Many of these proposals are dressed up in rhetoric about â€œemployer abuse of the system,â€ and the statement ends by calling on Congress to â€œreformâ€ H1-B and L-1 visa programs so as to protect American workers and to ensure that â€œforeign workers are protected from exploitation.â€ Since when has Congress or the INS been the guardian of workers, immigrant or otherwise? Isnâ€™t this the labor movementâ€™s task?
Of course, the employers have used the increased H1-B quota to their advantage; indeed, this is precisely why the politicians backed the increase. At the same time, many tech jobs are being outsourced to non-union labor in India and China. Under the L-1 visa, companies are able to bring in foreign workers through â€œintra-company transfersâ€ and thereby bypass the quota provisions of the H1-B. This has led to the positively disgusting practice of making current employees in the U.S. train workers in other countries who are then brought in to replace the very workers who trained them.
But the current job crisis is not restricted to the tech sector, and once we look at the larger picture, the flaws in the AFL-CIOâ€™s position become clearer. Since the downturn in the economy, some 2.6 million jobs have been axed all over the U.S., with barely a sector of the economy escaping the hatchet. Here in North Carolina, for instance, the textile giant Pillowtex just laid off 4,000 workers. In response, leaders of UNITE, the union representing some 400 workers laid off in Eden, N.C., teamed up with owners of the textile plants to call for governmental protections against foreign competition. Small wonder, then, that the state politicians jumped on the bandwagon, with even Elizabeth Dole presenting herself as a friend of (American) workers. So while UNITE unites with its bosses and right-wing politicians, its actual membership is taking a hit.
The North Carolina textile industry has no doubt been hit by cheaper imports, particularly from South Asia and China. But rather than team up with bosses to call for protectionist measures, the unions need to focus on organizing workers and taking job actions to prevent plant closures. Only workersâ€™ mobilizations and combativity can stem this tide of layoffs. On the other hand, blaming foreign competition or immigrant workers is a bossesâ€™ tactic: it serves to deflect attention from the real culpritsâ€”the corporate CEOs who continue to rake in millions while slashing jobsâ€”and it weakens the unions by teaching workers that they are powerless.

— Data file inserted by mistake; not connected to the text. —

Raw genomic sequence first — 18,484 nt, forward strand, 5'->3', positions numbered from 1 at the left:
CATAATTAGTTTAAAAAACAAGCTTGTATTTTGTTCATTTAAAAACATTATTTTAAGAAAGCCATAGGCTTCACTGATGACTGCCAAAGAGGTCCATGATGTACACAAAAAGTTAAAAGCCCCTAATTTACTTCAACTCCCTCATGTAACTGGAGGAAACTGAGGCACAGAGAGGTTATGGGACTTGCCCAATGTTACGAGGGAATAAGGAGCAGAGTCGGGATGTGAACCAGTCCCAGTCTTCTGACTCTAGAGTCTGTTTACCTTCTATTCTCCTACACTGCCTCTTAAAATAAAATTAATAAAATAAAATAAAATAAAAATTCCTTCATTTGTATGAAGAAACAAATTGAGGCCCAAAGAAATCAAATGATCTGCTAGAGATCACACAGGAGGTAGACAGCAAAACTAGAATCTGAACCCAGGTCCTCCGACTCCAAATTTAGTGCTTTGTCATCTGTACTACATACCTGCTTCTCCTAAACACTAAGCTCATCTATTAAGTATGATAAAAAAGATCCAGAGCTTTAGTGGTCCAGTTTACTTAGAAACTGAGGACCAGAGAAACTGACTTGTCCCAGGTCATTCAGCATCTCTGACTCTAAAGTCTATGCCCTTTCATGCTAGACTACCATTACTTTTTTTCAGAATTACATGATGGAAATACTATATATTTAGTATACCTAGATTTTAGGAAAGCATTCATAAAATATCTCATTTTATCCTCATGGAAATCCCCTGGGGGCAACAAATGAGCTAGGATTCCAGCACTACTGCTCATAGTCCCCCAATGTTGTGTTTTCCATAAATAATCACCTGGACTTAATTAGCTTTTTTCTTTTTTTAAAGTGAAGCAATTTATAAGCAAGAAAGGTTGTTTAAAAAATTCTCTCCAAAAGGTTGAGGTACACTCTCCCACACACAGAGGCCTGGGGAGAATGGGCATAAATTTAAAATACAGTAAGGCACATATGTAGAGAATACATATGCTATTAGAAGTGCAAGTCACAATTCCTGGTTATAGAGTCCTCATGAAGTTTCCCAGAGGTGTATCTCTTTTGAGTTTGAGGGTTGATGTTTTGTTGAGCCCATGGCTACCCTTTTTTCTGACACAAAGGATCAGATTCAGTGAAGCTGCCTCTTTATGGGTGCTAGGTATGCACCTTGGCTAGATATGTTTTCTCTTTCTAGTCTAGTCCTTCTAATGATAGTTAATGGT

The AFL-CIO and the labor movement in general need to present a workersâ€™ response to this crisis, rather than adding their voices to the bossesâ€™ solution. By suggesting that immigrant workers and foreign competition are to blame for the current job crisis, by calling for increased immigration control and protectionist measures, the labor movement is giving the bosses a badly needed alibi. â€œDonâ€™t blame us, blame those foreigners taking your jobs!â€ This is precisely what the employers want to encourage.
Granted, the skilled professional and hi-tech workers who enter the U.S. on H1-B and L-1 visas do not belong to the same group as the low-wage, unskilled workers who make up the majority of undocumented immigrants. But the current debate about immigration controls has repercussions beyond this sector, and is of a piece with the protectionism being advocated by UNITE and other unions.
What would a properly labor-oriented solution entail? At the very least, it will mean placing the blame where it really belongs: corporations and their politician friends who have run the economy into the ground to satisfy their own insatiable lust for profit. Second, it will entail organizing workers regardless of nationality to fight to keep plants open and prevent layoffs. Third, it would have to expose the hypocrisy of the politicians who are dishing out tax cuts to the fat cats while mouthing platitudes about job creation. Fourth, it will need to build workersâ€™ solidarity from below, and across national boundaries. Fifth, it will need to fight against the national chauvinism of its own membership to assert that an injury to one is indeed an injury to all. And finally, it needs to prove in practice that workersâ€™ collective action on the job can actually win.